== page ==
Units typically move a set number of spaces per turn, limited by terrain: swamps may slow down faster units, mountains are typically impassible except by air, and water spaces can only be traversed with sea-going vessels that can carry other units. Combat occurs when any unit moves into a space occupied by another unit that is not currently on diplomatic terms with that player. Each unit has attack, defensive, and health values, often factored by the type of terrain they are presently in and if the units are fortified. The results of combat are determined with a degree of randomness based on the attack and defense strengths. Defeated units are eliminated from the game, and if the attacks are victorious, that unit will occupy the space if no other enemy units are there. If this battle took place on a city's main map space, then the attacker unit takes over the city for that civilization, though some games in the series provide the option of razing the city as well. In this manner, a civilization can be conquered by taking over all of its cities, at which point that player is out of the game. In more recent games, cities can also be taken over through the influence of culture or religion from a nearby opposing city. Several units are available for performing espionage work, which are hidden from other players unless certain conditions are met. These units can gain information normally hidden to other players, steal technology and culture, or create unrest in an opponent's city to make it easier to capture.
The player also oversees the general aspects of their civilization. They set specific types of government that can affect production rates, growth, and other factors, though these government civics must be gained through research and culture growth. The player also manages the tax rate on cities, which helps to collect currency to pay for unit and improvement maintenance. The player must manage the happiness of their population, which can be impacted by government choices, taxes, nearby military units and actions, overcrowded cities, and pollution, and mitigated by special units and city improvements. Once a player has discovered an opposing civilization, they can send communication to them to request peace treaties, non-hostile relationships, or offer trades of currency, resources, units, cities, and technology; such trades can also be used to intimidate opponents to threaten to go to war if such demands are not met.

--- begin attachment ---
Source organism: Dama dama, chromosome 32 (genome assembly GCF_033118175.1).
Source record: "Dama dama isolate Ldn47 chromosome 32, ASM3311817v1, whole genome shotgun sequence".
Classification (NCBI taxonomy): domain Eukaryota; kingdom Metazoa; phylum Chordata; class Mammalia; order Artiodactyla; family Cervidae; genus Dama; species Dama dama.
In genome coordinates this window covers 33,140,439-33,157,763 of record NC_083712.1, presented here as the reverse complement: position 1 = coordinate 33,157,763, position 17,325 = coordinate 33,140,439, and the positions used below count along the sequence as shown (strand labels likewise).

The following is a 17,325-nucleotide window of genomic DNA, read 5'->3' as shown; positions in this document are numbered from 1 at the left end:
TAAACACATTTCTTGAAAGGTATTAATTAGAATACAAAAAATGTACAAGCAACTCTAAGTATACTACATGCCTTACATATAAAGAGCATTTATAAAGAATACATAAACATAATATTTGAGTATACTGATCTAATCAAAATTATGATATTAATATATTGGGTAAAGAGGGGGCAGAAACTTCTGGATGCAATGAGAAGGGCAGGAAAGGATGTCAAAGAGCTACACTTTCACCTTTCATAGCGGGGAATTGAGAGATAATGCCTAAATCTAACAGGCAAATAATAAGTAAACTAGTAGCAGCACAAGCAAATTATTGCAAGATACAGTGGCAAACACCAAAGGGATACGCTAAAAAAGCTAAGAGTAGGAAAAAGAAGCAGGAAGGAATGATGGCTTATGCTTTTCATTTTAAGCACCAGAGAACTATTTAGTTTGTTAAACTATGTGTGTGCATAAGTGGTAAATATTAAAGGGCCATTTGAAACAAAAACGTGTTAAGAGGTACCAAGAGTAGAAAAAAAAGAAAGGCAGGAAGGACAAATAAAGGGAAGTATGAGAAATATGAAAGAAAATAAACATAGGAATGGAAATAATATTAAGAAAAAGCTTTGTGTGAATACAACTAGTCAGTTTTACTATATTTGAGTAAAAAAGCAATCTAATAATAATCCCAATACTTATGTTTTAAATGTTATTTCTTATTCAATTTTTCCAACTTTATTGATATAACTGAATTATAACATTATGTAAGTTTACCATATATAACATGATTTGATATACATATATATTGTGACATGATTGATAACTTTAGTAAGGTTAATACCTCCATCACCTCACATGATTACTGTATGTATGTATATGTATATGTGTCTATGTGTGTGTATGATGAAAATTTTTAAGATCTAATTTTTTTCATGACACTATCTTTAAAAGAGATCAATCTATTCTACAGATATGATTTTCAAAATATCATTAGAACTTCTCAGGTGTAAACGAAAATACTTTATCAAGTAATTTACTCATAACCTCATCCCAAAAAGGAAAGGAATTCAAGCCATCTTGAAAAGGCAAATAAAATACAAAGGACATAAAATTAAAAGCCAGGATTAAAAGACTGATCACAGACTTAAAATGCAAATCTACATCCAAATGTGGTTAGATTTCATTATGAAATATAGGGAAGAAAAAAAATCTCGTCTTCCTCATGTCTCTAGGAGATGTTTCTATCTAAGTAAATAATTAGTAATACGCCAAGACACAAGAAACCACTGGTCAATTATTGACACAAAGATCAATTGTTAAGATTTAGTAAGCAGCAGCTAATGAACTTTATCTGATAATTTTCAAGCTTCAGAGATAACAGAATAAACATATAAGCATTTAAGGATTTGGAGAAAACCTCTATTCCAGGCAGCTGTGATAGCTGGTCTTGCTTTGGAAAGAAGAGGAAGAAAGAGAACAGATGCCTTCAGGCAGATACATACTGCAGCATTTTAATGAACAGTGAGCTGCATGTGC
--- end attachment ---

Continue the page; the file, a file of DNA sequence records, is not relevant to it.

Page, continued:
Multiple victory paths are available to players; the following victory conditions are general routes available in most games while other routes can also exist in others. The conquest victory route requires the player to wipe out or take over all capital cities of the other civilizations on the map while still retaining their own. A player may also attempt to win through a diplomatic victory. By establishing friendly ties with other civilizations, the player can achieve victory by having their allies vote appropriately once the United Nations facility is established. Technology victories can be achieved by progressing through the technology tree to study space travel and constructing the parts required to launch a generation ship to Alpha Centauri. With culture elements in newer games, players can achieve a cultural victory by accumulating enough culture over other civilizations and building necessary structures to guide their civilization to a utopia-like state to claim this win. Finally, a player can achieve victory if they have the most points after a set number of turns have been reached; points are based on several factors including the size of the civilization, their progress towards technology and culture, and currency at hand.
To help newer players, the Civilization games include a number of artificial intelligence advisors that suggest which units, city improvements, and technology and cultures they should invest in based on the current state of the game.
The Civilization games can be played in a single-player mode, and both local and online multiplayer modes, along with a number of computer-controlled opponents. Some games provide a means to play asynchronously, where each player is given a set amount of time, such as within a day, to decide their actions and send results to a game server, when then determines the results of all actions and returns this information to players.